The other two innings went to Tyler Chatwood and lefty Daniel Zamora. Chatwood didn’t throw a lot of strikes, but had a 1-2-3 inning anyway. Zamora did throw strikes. He also threw sliders — nine out of 11 pitches — for his own 1-2-3 inning.
Having followed the Pirates fanatically since 1965, Wilbur Miller is one of the fast-dwindling number of fans who’ve actually seen good Pirate teams. He’s even seen Hall-of-Fame Pirates who didn’t get traded mid-career, if you can imagine such a thing. His first in-person game was a 5-4, 11-inning win at Forbes Field over Milwaukee (no, not that one). He’s been writing about the Pirates at various locations online for over 20 years. It has its frustrations, but it’s certainly more cathartic than writing legal stuff. Wilbur is retired and now lives in Bradenton with his wife and three temperamental cats.
I’d hate to be a major league outfielder playing in McKechnie Field.
True. But the Pirates’ muffs were sun-related. The two Jays’ drops were just fumbles.
I look at Jordan Walker and think that Pirate fans can’t have nice things. I watch the Pirate game and even the runs they score with a few exceptions are because the other team drops balls. I argue with myself, “How can a team that supposedly relies on draft and development be so bad at hitting?” Then I try to find an answer and I can’t. Will things get better?
I was so looking forward to seeing games again but now I think I need a break. Is this what an existential crisis looks like?
Don’t forget that we picked Sammy Siani over Gunnar Nemderson! The Gunner turned over in his grave after that one,.
I know ST stats done mean shit, but I’m getting excited for Carmen howeveryouspellhislastname.
I certainly wasn’t there to see it, but the way some of the scouting types talk the Mlod that Ben fell in love with on the Cape was much different than the guy they drafted.
Might be the inconsistent type, or might have unlocked that dude who was lights out on the Cape. Let’s hope for the latter!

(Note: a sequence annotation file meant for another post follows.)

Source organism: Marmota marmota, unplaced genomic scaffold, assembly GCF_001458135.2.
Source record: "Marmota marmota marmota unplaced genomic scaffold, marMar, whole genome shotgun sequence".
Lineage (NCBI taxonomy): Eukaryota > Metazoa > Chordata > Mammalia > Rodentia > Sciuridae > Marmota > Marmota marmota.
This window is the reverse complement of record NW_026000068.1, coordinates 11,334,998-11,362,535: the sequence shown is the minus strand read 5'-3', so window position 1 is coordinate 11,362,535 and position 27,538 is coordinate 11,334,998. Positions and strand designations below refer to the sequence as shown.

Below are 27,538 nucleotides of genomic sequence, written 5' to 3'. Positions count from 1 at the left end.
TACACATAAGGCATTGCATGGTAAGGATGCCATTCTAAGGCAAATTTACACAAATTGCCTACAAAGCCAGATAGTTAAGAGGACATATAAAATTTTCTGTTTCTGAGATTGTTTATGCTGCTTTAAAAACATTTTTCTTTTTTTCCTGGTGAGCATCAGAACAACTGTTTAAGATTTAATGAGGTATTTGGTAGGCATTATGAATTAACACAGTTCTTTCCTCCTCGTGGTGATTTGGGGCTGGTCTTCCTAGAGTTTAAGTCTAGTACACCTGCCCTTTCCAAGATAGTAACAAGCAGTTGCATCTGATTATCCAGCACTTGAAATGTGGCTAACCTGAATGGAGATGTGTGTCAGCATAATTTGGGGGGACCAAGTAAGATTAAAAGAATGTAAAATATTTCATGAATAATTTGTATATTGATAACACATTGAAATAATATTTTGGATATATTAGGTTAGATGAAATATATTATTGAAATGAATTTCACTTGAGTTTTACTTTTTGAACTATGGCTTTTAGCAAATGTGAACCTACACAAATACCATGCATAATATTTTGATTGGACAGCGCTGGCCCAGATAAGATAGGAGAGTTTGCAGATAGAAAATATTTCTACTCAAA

He pitched well at AA (105 IP, 4.78 ERA, 9.48/3.42 K/BB/9) as a 23 year old in 2022, only 2 years from being drafted in 2020, which was a lost year, and after a foot injury cost him most of the 2019 season as well.
He did well in 2021 at A+, but pitched only 50 innings, so the Pirates were probably bringing him along slowly. He and Crowe have to look like innings eater bookends, and both from the U of South Carolina/SEC.
You’d describe that line at AA as pitching well? Low bar you’ve got.
My first thought, too AW.
Wilbur, we appreciate the effort, some of these games must be hard to watch.
This one wasn’t. Pitching was good.
You’re one cool cat, Wilbur.
A summary from statcast
Thank you. I like to check the MPH of the Pitchers and also the EV of the hitters regardless of result. For instance, Castro put the ball in play twice one for 101.9 and another for 94.6, but in the Box score he is 0 for 3.
Good to see Bae over 100 mph EV on one, and Reynolds also once, with Smith-Njigba just missing at 99.8 mph EV. Lolo Sanchez a HR on a 98.5 mph EV – still only 23, and one of those CF’s who plays all 3 positions (6 OF Assists at AA last year), and a BB/K of almost 1/1 (34/40).
From what I’ve seen of the OF, they badly need Swaggerty to hit.
They also badly need Suwinski to quit straining out?
I do hope they give TSwag a good run at starting in CF.